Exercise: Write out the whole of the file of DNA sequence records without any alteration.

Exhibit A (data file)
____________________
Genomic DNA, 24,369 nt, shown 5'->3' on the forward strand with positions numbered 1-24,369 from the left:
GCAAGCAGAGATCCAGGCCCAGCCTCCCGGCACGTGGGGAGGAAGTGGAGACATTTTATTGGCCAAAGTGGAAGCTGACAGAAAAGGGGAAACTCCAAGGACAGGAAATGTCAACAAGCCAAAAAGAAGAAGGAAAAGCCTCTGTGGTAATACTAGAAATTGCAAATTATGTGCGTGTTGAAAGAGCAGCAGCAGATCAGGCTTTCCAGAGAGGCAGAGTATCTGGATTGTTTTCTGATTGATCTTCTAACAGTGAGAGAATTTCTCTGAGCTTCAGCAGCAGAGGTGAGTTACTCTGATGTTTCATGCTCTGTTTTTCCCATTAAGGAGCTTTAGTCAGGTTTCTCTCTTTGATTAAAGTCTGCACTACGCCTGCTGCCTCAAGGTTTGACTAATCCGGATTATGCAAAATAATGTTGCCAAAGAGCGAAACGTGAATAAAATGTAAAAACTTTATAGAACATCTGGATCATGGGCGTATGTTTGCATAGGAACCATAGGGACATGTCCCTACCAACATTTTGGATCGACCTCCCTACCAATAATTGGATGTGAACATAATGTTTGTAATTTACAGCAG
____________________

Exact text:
Genomic DNA, 24,369 nt, shown 5'->3' on the forward strand with positions numbered 1-24,369 from the left:
GCAAGCAGAGATCCAGGCCCAGCCTCCCGGCACGTGGGGAGGAAGTGGAGACATTTTATTGGCCAAAGTGGAAGCTGACAGAAAAGGGGAAACTCCAAGGACAGGAAATGTCAACAAGCCAAAAAGAAGAAGGAAAAGCCTCTGTGGTAATACTAGAAATTGCAAATTATGTGCGTGTTGAAAGAGCAGCAGCAGATCAGGCTTTCCAGAGAGGCAGAGTATCTGGATTGTTTTCTGATTGATCTTCTAACAGTGAGAGAATTTCTCTGAGCTTCAGCAGCAGAGGTGAGTTACTCTGATGTTTCATGCTCTGTTTTTCCCATTAAGGAGCTTTAGTCAGGTTTCTCTCTTTGATTAAAGTCTGCACTACGCCTGCTGCCTCAAGGTTTGACTAATCCGGATTATGCAAAATAATGTTGCCAAAGAGCGAAACGTGAATAAAATGTAAAAACTTTATAGAACATCTGGATCATGGGCGTATGTTTGCATAGGAACCATAGGGACATGTCCCTACCAACATTTTGGATCGACCTCCCTACCAATAATTGGATGTGAACATAATGTTTGTAATTTACAGCAG